10. Register of new fruit and nut varieties list 46

    Technology Transfer Automated Retrieval System (TEKTRAN)

    : The Register of New Fruit and Nut Varieties is a compilation of descriptions of new fruit and nut cultivars from around the world, with particular attention to cultivars from North America. In the 46th edition, 5 newly released apricot cultivars and 3 pubescent-skinned Prunophora hybrids are descr...

  11. Register of new fruit and nut varieties list 47

    Technology Transfer Automated Retrieval System (TEKTRAN)

    The Register of New Fruit and Nut Varieties is a compilation of descriptions of new fruit and nut cultivars from around the world, with particular attention to cultivars from North America. In the 47th edition, one newly released apricot cultivar and five pubescent-skinned Prunophora hybrids are des...

  12. Register of new fruit and nut varieties list 48

    Technology Transfer Automated Retrieval System (TEKTRAN)

    The Register of New Fruit and Nut Varieties is a compilation of descriptions of new fruit and nut cultivars from around the world, with particular attention to cultivars from North America. In the 48th edition, one newly released apricot cultivar is described in terms of its origin, important fruit ...

  13. Cued American English: A Variety in the Visual Mode

    ERIC Educational Resources Information Center

    Portolano, Marlana

    2008-01-01

    Cued American English (CAE) is a visual variety of English derived from a mode of communication called Cued Speech (CS). CS, or cueing, is a system of communication for use with the deaf, which consists of hand shapes, hand placements, and mouth shapes that signify the phonemic information conventionally conveyed through speech in spoken…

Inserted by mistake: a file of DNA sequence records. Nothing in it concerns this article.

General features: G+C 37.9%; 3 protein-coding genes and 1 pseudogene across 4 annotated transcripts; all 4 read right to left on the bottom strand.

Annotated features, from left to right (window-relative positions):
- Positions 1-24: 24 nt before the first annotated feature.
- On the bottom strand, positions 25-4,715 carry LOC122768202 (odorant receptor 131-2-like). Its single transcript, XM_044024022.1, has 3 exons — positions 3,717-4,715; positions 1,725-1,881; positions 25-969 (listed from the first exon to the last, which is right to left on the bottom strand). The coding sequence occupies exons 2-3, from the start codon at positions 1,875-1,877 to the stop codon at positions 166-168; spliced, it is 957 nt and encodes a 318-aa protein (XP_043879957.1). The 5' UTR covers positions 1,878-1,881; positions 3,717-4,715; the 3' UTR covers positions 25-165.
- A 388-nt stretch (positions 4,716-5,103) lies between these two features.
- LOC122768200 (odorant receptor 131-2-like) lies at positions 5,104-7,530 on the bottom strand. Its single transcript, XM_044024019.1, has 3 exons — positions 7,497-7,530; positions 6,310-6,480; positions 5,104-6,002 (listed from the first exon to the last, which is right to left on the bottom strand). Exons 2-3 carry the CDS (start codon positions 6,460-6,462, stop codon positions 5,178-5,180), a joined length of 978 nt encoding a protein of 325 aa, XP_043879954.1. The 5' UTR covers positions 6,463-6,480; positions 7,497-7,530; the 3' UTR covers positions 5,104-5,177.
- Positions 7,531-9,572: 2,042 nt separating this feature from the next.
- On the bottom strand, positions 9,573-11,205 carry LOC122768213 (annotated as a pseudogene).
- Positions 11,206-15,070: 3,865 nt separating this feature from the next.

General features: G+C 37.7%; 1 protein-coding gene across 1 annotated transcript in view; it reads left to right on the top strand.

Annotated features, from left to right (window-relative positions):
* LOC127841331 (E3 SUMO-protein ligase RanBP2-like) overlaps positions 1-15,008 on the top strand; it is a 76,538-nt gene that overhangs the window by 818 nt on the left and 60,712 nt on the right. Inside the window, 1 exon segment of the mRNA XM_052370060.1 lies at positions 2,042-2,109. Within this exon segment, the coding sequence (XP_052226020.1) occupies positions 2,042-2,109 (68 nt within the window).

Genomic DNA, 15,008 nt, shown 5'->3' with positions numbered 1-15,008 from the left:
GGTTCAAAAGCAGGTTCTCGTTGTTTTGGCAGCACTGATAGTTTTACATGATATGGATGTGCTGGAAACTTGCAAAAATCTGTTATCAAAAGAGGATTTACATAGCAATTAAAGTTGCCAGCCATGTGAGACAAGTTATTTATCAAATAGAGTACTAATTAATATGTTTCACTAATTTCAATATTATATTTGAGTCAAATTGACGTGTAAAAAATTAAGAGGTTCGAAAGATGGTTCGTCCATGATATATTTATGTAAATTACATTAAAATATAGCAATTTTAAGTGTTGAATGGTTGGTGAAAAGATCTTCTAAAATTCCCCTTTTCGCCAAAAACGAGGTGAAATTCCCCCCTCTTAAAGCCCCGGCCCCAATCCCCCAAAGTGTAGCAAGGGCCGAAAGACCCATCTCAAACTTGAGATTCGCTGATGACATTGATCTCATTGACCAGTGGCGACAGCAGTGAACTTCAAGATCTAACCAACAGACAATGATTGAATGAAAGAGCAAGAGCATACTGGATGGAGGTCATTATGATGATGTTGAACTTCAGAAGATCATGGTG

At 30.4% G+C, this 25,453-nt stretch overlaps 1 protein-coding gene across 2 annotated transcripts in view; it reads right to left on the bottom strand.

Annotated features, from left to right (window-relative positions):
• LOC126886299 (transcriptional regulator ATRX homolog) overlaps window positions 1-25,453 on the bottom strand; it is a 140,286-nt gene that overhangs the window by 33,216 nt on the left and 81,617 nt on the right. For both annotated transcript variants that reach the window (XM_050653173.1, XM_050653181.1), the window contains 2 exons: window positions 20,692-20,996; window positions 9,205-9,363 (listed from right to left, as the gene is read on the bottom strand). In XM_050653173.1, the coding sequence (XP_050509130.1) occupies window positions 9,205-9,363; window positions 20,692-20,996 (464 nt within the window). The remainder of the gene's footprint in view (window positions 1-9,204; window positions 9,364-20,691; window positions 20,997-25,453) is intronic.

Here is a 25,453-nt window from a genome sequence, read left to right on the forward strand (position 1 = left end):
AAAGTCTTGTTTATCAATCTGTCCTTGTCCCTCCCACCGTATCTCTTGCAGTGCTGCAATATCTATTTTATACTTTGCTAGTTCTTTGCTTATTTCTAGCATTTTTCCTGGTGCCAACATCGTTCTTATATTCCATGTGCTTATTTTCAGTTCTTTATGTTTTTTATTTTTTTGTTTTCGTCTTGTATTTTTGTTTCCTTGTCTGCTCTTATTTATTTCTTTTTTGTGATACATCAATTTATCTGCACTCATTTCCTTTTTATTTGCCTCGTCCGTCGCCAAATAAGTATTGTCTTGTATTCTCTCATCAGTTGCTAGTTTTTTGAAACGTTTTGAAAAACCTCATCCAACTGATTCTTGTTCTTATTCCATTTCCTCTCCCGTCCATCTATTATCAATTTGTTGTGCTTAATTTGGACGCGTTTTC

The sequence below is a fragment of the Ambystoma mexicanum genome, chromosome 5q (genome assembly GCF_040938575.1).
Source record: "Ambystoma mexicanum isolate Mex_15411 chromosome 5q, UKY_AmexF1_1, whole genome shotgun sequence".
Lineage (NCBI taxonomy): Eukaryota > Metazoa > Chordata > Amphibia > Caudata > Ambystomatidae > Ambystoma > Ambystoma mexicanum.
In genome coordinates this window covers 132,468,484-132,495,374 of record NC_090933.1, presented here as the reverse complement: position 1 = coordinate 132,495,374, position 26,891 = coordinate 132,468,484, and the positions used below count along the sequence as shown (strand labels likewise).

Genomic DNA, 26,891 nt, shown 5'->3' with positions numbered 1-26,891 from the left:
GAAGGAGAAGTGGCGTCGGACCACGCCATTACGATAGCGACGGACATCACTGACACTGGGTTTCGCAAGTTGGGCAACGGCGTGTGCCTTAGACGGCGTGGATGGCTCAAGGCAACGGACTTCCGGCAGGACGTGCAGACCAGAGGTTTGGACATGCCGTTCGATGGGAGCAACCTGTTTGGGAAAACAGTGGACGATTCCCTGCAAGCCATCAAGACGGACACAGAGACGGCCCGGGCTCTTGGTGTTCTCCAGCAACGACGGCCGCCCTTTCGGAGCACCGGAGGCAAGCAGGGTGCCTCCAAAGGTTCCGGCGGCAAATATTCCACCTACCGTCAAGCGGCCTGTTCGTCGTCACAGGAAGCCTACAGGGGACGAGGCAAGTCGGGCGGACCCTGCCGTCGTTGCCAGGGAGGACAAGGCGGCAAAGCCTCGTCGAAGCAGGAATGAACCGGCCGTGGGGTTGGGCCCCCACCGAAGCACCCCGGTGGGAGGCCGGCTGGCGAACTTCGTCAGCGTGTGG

14. Regional Sign Language Varieties in Contact: Investigating Patterns of Accommodation

    ERIC Educational Resources Information Center

    Stamp, Rose; Schembri, Adam; Evans, Bronwen G.; Cormier, Kearsy

    2016-01-01

    Short-term linguistic accommodation has been observed in a number of spoken language studies. The first of its kind in sign language research, this study aims to investigate the effects of regional varieties in contact and lexical accommodation in British Sign Language (BSL). Twenty-five participants were recruited from Belfast, Glasgow,…

  15. A Report on the 2006 Outfield Variety Tests

    Technology Transfer Automated Retrieval System (TEKTRAN)

    Members of the USDA-ARS, Sugarcane Research Unit, the Louisiana State University Agricultural Center, and the American Sugar Cane League of the USA cooperatively evaluated the performance of candidate sugarcane varieties on eight grower fields located throughout the sugarcane growing region of Louis...

  16. Grain and Flour Characterization of Four Different Sorghum Varieties